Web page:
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Lectio Divina

I am not a morning person.

I’m not really a night person either.

But I am ever attuned to the voices of my children.

Despite how I feel –

Though I may be tired to my bones,

I rise. I respond.

Out of love –

And in that act of love

I am met with supernatural grace.

Each of us is called to a

Specific Purpose

And fulfilling that purpose out of love

Is not so difficult.

I am not a monk.

I am a mother.

And so I rise.

I rise.

I rise.

12 Steps of Organizational Life

  1. Accept people and situations for whom and what they are.

  2. Look to God first and give your full attention to God’s direction.

  3. Respect leadership and live with joy and passion for the work.

  4. Every individual and every contribution in the organization is important; listen more than you speak.

  5. Be authentic and own up to your shortcomings.

  6. Acknowledge your humanity and fallibility; be satisfied with the gifts you are given.

  7. Allow others to be themselves. Ask for help when needed.

  8. Accept criticism, listen and be in the community.

  9. Live your integrity.

  10. Respect the dignity of every individual. Humor at the expense of another is not funny.

  11. Treat others as you wish to be treated.

  12. Be mindful of the impact your actions or inaction may have on others.

Ka 'Ai Me Ka I'a

Paʻakai – Hawaiian sea salt is a staple to the Hawaiian diet. Without any means of refrigeration, paʻakai was most commonly used to season or preserve fish. The word paʻakai is made up of two words – paʻa to be firm or steadfast, and kai, the ocean.

The Hawaiian people were incredible sea voyagers, navigating across the Pacific guided by the stars. Kai was not merely viewed as a means of transportation, but a pathway to create and maintain relationships. Paʻakai therefore, refers to our intentional actions to solidify relationships and strengthen the pathways that allow relationships to flourish.

Paʻakai continues to be highly valued and utilized as a spiritual cleanser, a medicine, and a regular part of any Hawaiian meal. Its presence in our daily practice of gathering to share a meal reminds us of the importance of relationships.

Leadership and Imagination

The morning began in the dance studio. With fun, funky music playing in the background, we were guided through a series of movements – float, punch, slash, glide – and with each motion we were asked, “How does that feel? Do you like it?”. After some time, we were led to an art studio where large canvases of butcher paper and tempra paint was set out for each of us. We were only instructed to not talk.

I have never considered myself an artist, much less a painter, and I felt very afraid to mess up, do something wrong, or make something ugly. I started off very slowly, just mixing colors on the styrafoam plate – green, white, and more white – until it produced a distinct, yet soft shade of green. I carefully dipped the brush into the paint, unsure of what to do next and unable to ask for help or opinions of anyone else. I hesitantly placed the brush at the top of the paper and dragged it down. The absence of external noise allowed for my internal voice to be heard. “How does that feel? Do you like it?”. The answer was, “No, I don’t like it”.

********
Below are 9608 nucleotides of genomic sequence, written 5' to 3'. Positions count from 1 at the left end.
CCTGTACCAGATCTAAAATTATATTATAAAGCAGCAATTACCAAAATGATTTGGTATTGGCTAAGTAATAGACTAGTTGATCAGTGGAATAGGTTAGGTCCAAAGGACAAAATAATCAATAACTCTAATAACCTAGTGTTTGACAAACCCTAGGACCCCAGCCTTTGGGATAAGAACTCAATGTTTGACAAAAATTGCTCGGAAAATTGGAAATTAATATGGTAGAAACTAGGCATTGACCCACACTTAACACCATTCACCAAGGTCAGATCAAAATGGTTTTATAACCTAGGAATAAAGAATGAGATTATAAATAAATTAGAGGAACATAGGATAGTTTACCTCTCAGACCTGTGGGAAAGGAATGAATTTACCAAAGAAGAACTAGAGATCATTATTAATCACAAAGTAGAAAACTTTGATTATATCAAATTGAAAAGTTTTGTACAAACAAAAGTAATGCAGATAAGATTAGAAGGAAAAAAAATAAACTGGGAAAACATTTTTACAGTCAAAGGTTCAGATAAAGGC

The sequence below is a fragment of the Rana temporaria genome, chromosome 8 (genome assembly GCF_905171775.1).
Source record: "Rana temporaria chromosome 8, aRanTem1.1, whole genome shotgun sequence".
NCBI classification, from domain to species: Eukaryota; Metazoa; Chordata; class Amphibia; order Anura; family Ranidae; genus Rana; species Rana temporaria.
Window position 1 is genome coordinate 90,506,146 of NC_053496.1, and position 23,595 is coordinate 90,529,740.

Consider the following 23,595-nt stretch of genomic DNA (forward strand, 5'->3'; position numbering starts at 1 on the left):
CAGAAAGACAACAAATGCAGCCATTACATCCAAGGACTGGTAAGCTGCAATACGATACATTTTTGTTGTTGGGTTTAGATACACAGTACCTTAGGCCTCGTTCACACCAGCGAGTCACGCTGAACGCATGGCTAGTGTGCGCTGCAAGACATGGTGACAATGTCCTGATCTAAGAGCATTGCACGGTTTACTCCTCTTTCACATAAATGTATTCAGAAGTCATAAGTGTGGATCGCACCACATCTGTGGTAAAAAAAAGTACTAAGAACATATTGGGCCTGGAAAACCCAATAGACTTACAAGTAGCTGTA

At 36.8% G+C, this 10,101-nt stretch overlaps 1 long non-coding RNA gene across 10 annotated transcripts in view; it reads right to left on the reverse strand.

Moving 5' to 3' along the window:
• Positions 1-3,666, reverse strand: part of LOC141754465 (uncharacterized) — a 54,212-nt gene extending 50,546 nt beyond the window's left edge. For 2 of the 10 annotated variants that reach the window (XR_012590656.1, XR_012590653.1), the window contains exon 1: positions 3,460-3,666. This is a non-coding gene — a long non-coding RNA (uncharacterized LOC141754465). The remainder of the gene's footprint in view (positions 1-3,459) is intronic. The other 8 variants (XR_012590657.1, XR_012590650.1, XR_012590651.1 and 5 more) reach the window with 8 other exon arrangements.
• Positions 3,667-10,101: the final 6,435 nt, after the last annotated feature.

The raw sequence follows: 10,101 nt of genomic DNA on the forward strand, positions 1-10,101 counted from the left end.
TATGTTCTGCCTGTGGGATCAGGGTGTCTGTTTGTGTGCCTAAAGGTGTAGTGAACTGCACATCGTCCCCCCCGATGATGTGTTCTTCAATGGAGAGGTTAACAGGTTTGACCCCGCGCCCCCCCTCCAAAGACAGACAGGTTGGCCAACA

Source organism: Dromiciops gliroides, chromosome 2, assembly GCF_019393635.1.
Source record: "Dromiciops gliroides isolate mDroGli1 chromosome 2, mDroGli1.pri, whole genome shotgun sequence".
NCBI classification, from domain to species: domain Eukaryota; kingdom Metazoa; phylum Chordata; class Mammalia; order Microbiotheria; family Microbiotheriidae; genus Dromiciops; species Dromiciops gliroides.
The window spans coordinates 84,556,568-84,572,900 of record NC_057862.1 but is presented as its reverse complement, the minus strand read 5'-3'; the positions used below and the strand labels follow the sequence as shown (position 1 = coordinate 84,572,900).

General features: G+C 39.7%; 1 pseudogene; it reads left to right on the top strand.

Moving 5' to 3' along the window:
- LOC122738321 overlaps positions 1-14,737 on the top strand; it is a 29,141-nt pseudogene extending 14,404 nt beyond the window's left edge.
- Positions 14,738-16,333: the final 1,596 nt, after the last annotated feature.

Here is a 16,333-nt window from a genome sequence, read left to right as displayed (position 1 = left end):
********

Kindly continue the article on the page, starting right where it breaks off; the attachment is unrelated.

I then placed the brush at the bottom of the paper and ran it up – this time it felt good. I liked it. Painting, that morning, became a series of movements that felt good to me. That painting is now framed in very exquisite koa wood, behind museum quality glass to ensure the tempra colors will never fade. It hangs above the fireplace and reminds me to honor my inner voice that empowers me to live authentically.

Team Building

I think the key word to our experience is, together.


Together we left the security and safety of our family and community, and bravely showed up with hope and curiosity and vulnerability in spite of our insecurities. 


Together we dreamed of growing as incredible team building leaders, and together we felt moments of disappointment in ourselves and others. 


Together we extended and received grace. 


Together we lost ourselves in moments of celebration, and together we witnessed, contributed to, and held tension. 


Together we move on and move forward to lead, mentor, consult, and witness the forming, storming, norming, performing and transforming of others.

We The People

“We, the people of Hawaii, pledge our resolute commitment to guard and protect the rights of our Mother Earth. We pledge to consider the consequences our actions and decisions will have on the next generation, and generations to come, even to the sixth and seventh generation. We pledge to be good ancestors and stewards of the resources that are our kuleana.

We, the people of Hawaii, pledge to connect – in meaningful, authentic, and vulnerable ways by disconnecting from the technology that has distracted and devalued our cultural practice of talk story. We pledge to honor the sacredness of darkness as a time when work ceases, and families gather around a single source of fire and light to share stories of the past and dreams of the future.

We, the people of Hawaii, pledge to return to our traditional ways of living and place well-being over being well-off. We pledge to celebrate, and marvel at, and find expressions of worship in the gifts given to us. The sunrise in the east that turns the sky from deep purple to brilliant orange before finally giving way to light blue. The sound of the streams flowing from the mountainside through forests of fern and moss, and on to greet the playful breaks of ocean tide pools. The simple, yet incomparable beauty in the eyes of a child whose voice is heard and acknowledged above the business and responsibilities of adult life.

With sincerity and hope,


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